This study aimed to explore factors associated with nonutilization of rehabilitation services and perhaps one of the first studies to observe these factors in southwestern Rajasthan. Its uniqueness lies in the fact that unlike the previous studies done, the caregivers interviewed in the present study had an exposure of institutional rehabilitative service, and so, factors studied were reasons given by caregivers for not complying with rehabilitation at the institute.

Long distance was cited as the most common cause for not availing the service. Distance was noted to be a perception, i.e., caregivers who were residing as near as 4–5 km to the institute found distance far enough to avail the service. Hence, concept of “long distance” can be a prominent limitation in availing rehabilitation. This study also favors the findings of previous studies which suggested that the physical access to health service is a major hurdle for disabled people with disabilities to reach and utilize these services.[69]

Quality of health service is determined by structural elements (e.g., frequency, intensity, workforce, and facilities), processes of care (e.g., respectful and supportive care and treatment choices), and outcomes (e.g., functional gains and satisfaction with service).[710] Hence, the method of service delivery becomes essential. This became evident in the study as hospital service delivery method was the second most important factor for nonutilization. Nearly 50% of caregivers considered waiting process for services and communication gap from hospital staff as a major contributing factor. Moreover, deficiency of lodging in and near the hospital made it worse. Difficulty in comprehending information given at the institute regarding the condition also added to the nonutilization in 24%. This is similar to study by Laskar et al. where nonutility of government specialty rehabilitative services was due to long hours in queue (57%), ill-treatment by staff, especially those relying on aids and appliances, (45%) and complicated paperwork (36%).[11]

The present study showed that 81% caregivers understood importance of rehabilitation. Only 19% of families did not feel any benefit from therapy; 14% expected complete cure with no role of rehabilitation in cure, and only 15% believed destiny to be responsible for child's condition and hence no hope of change. Thus, majority of caregivers were aware of significance of rehabilitation for their child. This is in contrast to study by Borker et al. where poor utilization among disabled people of rural Goa was primarily attributed to lack of knowledge regarding rehabilitation in 77.9%.[8] An exposure to rehabilitation during their one-time hospital consultancy was probably responsible for better awareness among caregivers in the current study. It was noted that only 6% of these children were taking therapy outside and rest were continuing the same home program as explained to them at the institute. Some of the caregivers even mentioned improvement in child's physical abilities with the same home program.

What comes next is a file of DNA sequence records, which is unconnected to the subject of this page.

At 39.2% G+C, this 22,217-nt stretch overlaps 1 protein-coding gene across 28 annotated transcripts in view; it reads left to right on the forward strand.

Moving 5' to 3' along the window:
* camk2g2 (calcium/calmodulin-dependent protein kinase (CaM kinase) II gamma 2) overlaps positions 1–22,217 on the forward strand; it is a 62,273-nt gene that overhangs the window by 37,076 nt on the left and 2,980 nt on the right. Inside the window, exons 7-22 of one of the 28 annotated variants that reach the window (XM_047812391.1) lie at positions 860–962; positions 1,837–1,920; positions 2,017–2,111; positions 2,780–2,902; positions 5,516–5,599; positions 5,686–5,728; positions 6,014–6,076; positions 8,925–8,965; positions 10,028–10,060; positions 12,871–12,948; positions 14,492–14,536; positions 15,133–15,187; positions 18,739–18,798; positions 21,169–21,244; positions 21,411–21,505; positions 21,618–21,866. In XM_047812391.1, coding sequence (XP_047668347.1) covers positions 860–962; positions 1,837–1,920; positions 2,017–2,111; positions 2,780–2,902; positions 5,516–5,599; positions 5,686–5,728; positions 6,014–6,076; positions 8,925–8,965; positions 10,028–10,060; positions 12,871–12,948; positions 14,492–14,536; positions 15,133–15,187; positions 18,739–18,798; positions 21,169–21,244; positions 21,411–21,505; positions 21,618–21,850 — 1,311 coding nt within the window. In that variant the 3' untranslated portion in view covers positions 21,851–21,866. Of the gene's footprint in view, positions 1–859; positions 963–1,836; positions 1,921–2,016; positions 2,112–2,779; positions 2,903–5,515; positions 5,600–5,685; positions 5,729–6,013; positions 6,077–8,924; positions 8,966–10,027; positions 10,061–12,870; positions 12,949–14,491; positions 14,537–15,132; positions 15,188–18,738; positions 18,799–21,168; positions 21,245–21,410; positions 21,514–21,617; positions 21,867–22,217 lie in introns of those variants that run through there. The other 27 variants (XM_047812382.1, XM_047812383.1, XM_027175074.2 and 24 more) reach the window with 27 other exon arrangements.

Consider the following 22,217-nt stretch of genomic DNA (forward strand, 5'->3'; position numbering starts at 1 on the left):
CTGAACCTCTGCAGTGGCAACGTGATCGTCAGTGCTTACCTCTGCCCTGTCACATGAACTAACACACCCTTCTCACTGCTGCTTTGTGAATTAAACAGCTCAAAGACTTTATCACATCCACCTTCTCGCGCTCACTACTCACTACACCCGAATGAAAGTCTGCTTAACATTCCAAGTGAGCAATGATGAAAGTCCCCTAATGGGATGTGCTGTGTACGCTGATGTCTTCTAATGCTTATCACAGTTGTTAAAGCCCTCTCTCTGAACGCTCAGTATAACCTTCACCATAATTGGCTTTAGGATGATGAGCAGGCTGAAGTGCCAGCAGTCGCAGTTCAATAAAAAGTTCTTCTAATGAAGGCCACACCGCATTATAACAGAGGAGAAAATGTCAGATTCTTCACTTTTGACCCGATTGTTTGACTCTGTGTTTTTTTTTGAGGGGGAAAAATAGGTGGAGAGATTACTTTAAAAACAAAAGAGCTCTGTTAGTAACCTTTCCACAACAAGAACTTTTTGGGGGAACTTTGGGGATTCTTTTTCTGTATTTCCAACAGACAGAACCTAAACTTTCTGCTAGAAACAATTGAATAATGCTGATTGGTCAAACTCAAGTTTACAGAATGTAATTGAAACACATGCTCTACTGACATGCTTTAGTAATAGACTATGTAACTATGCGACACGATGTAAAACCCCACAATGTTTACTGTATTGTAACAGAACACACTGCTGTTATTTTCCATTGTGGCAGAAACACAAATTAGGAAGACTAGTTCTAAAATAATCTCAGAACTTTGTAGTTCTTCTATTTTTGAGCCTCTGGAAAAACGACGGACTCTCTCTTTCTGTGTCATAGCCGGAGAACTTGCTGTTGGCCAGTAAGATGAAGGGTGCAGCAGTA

Family or social issues such as death in family, elderly parents, other responsibilities of household, and job transfer (as mentioned by caregivers) affected utilization in 22% and 6% of families, respectively. This is in concordance with previous study by Borker et al. who found only 9% stating family issues as a cause for nonutilization.[8]

The current study also showed that 20% of parents had low education levels and hence had a poor understanding of the system, condition, and rehabilitative intervention. Padmamohan et al. also found poor education level of father as a determinant for service utilization in disabled rural children.[12] Patel and Ladusingh stated that treatment-seeking behavior of disabled persons would depend on socioeconomic factors, on cultural factors, area of residence, literacy status, gender, etc.[13] In the present study, though these factors have been mentioned, they only form a small percentage for discontinuation of rehabilitation.

Monetary concerns were mentioned as a cause by 15% in the current study. As this was a government institute, the facilities available were affordable. However, indirect expenses such as loss of daily wages/loss of daily business turnover/travel cost to the institute were high for a few of them. Nearly 30% had time-related issues due to family/work-related engagements and long waiting duration at the hospital. This is similar to study by Padhyegurjar and Padhyegurjar where lack of time, unaffordability, and belief of no requirement of rehabilitation formed a few reasons.[9] However, the percentage noted was as low as 2%–3% for these reasons and lack of knowledge formed the bulk. Furthermore, Borker et al. mentioned affordability followed by poor transport facility for nonutilization of service.[8] A recent study in Uttar Pradesh reported financial problem, lack of awareness, family negligence, and transportation problem as major barriers for neurological rehabilitation.[6] Although the current study did report these factors, but the lesser numbers suggest limited role played by these factors in the given region.